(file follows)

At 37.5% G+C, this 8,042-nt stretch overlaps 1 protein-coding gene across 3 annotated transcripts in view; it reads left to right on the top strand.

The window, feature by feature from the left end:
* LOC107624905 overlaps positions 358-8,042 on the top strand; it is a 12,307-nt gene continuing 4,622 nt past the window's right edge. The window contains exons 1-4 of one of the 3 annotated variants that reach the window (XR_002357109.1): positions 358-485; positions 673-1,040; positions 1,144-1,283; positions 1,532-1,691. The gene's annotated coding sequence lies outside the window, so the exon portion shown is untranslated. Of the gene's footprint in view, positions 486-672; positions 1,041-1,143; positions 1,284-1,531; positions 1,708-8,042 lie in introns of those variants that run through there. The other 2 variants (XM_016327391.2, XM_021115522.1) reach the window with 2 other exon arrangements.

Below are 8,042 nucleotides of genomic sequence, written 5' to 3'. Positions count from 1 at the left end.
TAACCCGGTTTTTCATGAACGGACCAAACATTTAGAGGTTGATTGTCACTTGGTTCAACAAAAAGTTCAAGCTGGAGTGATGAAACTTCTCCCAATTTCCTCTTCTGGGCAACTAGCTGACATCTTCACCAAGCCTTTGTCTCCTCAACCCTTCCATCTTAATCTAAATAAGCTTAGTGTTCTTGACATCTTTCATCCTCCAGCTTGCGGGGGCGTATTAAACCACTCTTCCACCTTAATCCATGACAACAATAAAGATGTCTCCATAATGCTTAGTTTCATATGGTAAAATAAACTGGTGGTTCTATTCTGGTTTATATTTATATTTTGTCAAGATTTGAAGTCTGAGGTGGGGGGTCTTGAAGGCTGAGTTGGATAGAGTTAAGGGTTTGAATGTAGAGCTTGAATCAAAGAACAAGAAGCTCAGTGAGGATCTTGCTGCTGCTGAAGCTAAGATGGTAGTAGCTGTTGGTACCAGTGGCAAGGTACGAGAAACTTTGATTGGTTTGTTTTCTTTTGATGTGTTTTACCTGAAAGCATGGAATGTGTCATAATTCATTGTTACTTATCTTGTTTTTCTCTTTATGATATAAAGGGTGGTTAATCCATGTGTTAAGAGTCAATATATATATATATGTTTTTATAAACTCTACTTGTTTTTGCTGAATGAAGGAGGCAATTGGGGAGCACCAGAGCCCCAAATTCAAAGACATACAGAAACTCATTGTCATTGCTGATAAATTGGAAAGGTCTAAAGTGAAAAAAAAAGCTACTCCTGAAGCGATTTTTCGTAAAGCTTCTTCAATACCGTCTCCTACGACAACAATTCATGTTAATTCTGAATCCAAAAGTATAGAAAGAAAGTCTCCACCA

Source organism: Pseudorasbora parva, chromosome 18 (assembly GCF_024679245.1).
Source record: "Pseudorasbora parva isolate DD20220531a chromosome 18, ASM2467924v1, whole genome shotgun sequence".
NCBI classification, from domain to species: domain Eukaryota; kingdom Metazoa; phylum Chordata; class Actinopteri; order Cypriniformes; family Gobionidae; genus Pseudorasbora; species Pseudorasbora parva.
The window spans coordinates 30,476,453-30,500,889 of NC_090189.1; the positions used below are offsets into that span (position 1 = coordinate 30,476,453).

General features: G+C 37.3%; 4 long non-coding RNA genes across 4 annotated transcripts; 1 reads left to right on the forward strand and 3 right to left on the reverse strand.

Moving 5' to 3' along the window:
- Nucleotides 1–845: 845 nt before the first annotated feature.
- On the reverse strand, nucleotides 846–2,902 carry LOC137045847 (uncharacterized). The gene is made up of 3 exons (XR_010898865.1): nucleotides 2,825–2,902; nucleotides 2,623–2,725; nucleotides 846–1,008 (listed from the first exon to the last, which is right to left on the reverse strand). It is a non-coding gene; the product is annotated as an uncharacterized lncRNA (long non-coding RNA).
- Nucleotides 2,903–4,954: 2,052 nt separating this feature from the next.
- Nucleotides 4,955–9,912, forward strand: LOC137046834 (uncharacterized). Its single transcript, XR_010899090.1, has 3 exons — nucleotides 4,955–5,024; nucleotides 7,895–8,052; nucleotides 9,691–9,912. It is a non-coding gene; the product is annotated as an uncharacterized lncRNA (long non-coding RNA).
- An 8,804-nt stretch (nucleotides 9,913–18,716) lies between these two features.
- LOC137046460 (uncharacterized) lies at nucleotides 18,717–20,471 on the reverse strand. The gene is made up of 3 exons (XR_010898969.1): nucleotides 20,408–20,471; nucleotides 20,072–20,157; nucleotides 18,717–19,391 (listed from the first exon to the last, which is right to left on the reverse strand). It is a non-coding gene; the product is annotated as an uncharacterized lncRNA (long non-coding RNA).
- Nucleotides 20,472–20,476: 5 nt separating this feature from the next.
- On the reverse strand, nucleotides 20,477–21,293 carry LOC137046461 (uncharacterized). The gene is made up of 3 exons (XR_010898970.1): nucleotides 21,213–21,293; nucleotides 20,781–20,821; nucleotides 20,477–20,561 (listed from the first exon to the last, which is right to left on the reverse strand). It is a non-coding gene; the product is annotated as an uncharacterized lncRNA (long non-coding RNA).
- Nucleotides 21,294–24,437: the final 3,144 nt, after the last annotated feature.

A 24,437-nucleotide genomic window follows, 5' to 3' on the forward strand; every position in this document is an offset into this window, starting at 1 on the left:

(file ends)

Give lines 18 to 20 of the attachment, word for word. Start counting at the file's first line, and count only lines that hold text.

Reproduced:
- Nucleotides 20,472–20,476: 5 nt separating this feature from the next.
- On the reverse strand, nucleotides 20,477–21,293 carry LOC137046461 (uncharacterized). The gene is made up of 3 exons (XR_010898970.1): nucleotides 21,213–21,293; nucleotides 20,781–20,821; nucleotides 20,477–20,561 (listed from the first exon to the last, which is right to left on the reverse strand). It is a non-coding gene; the product is annotated as an uncharacterized lncRNA (long non-coding RNA).
- Nucleotides 21,294–24,437: the final 3,144 nt, after the last annotated feature.